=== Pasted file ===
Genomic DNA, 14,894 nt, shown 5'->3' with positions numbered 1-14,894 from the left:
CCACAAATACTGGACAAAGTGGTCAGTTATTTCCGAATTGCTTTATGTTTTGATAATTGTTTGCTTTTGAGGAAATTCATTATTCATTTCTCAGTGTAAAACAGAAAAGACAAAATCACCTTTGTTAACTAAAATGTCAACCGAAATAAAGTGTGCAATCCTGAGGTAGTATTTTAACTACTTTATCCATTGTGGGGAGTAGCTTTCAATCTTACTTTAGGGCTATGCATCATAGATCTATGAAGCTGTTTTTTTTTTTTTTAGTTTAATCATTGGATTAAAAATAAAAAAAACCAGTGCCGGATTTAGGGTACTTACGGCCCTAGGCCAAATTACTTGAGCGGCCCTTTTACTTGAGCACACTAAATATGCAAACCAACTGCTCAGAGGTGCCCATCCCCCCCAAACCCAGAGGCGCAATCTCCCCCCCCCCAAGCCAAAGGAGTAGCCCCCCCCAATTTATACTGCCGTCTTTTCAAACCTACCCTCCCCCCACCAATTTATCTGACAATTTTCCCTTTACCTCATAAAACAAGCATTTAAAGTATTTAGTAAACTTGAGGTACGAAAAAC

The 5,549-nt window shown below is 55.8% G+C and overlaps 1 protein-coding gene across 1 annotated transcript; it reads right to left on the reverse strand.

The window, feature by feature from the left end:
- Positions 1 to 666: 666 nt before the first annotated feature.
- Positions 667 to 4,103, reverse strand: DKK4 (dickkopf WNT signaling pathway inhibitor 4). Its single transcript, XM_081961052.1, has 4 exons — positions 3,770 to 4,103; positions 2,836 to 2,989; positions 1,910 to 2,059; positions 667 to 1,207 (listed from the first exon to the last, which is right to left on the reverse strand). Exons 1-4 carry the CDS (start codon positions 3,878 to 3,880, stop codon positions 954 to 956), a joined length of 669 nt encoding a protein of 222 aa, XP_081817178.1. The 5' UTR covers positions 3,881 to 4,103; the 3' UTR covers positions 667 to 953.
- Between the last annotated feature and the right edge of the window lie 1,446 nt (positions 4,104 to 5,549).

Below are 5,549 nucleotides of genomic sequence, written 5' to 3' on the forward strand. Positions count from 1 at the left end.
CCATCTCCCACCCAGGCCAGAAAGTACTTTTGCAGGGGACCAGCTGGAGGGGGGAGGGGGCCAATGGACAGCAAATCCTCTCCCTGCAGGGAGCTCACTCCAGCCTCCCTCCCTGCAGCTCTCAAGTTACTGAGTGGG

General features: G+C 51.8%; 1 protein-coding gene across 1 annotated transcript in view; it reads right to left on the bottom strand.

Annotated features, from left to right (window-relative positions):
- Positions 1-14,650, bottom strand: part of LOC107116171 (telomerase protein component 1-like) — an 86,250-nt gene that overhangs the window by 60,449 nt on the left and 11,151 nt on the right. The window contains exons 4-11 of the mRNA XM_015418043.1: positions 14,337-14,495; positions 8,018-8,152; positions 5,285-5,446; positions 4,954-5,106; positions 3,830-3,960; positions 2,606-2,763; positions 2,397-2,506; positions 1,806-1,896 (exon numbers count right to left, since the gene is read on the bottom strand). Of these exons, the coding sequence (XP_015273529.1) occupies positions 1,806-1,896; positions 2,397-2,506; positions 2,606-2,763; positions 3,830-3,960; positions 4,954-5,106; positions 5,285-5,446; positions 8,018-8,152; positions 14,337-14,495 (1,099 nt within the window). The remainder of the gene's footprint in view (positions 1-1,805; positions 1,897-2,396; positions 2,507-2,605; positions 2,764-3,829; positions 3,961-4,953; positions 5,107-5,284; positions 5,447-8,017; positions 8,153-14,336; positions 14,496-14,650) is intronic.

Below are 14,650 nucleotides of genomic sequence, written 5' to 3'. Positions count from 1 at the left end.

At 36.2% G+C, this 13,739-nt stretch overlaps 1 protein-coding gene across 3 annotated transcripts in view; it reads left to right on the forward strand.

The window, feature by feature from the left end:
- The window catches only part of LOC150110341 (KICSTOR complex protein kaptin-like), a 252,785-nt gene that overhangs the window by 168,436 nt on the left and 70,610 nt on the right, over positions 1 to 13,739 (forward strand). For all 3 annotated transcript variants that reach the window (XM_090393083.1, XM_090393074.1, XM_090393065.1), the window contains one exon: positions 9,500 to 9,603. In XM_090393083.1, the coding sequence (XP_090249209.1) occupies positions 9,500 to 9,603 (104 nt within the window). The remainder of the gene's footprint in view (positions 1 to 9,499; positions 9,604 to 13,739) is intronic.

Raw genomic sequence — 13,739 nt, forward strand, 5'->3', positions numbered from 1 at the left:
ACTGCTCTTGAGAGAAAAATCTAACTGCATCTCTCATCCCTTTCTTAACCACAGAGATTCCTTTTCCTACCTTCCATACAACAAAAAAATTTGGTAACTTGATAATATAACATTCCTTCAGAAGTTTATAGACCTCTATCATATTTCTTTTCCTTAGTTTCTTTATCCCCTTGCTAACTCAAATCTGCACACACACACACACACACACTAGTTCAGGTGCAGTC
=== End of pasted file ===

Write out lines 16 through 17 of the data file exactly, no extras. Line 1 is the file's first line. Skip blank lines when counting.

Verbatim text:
- The window catches only part of LOC150110341 (KICSTOR complex protein kaptin-like), a 252,785-nt gene that overhangs the window by 168,436 nt on the left and 70,610 nt on the right, over positions 1 to 13,739 (forward strand). For all 3 annotated transcript variants that reach the window (XM_090393083.1, XM_090393074.1, XM_090393065.1), the window contains one exon: positions 9,500 to 9,603. In XM_090393083.1, the coding sequence (XP_090249209.1) occupies positions 9,500 to 9,603 (104 nt within the window). The remainder of the gene's footprint in view (positions 1 to 9,499; positions 9,604 to 13,739) is intronic.

Raw genomic sequence — 13,739 nt, forward strand, 5'->3', positions numbered from 1 at the left: